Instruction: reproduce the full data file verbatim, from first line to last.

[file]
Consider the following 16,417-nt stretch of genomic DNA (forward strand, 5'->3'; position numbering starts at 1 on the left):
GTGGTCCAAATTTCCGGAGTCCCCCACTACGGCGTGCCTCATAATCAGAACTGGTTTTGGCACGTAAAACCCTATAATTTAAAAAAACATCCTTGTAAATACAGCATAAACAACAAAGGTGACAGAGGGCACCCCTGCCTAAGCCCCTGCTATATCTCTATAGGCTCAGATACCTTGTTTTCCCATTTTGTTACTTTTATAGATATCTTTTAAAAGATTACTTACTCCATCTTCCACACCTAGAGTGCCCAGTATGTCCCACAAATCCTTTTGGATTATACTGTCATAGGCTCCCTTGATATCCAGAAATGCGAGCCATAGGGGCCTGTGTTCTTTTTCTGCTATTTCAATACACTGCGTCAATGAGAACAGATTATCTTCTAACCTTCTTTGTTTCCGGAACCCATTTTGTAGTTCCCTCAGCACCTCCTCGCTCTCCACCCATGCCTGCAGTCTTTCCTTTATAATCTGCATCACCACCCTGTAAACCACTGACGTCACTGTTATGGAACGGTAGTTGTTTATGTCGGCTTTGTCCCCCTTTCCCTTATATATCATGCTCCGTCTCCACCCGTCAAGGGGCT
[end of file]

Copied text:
Consider the following 16,417-nt stretch of genomic DNA (forward strand, 5'->3'; position numbering starts at 1 on the left):
GTGGTCCAAATTTCCGGAGTCCCCCACTACGGCGTGCCTCATAATCAGAACTGGTTTTGGCACGTAAAACCCTATAATTTAAAAAAACATCCTTGTAAATACAGCATAAACAACAAAGGTGACAGAGGGCACCCCTGCCTAAGCCCCTGCTATATCTCTATAGGCTCAGATACCTTGTTTTCCCATTTTGTTACTTTTATAGATATCTTTTAAAAGATTACTTACTCCATCTTCCACACCTAGAGTGCCCAGTATGTCCCACAAATCCTTTTGGATTATACTGTCATAGGCTCCCTTGATATCCAGAAATGCGAGCCATAGGGGCCTGTGTTCTTTTTCTGCTATTTCAATACACTGCGTCAATGAGAACAGATTATCTTCTAACCTTCTTTGTTTCCGGAACCCATTTTGTAGTTCCCTCAGCACCTCCTCGCTCTCCACCCATGCCTGCAGTCTTTCCTTTATAATCTGCATCACCACCCTGTAAACCACTGACGTCACTGTTATGGAACGGTAGTTGTTTATGTCGGCTTTGTCCCCCTTTCCCTTATATATCATGCTCCGTCTCCACCCGTCAAGGGGCT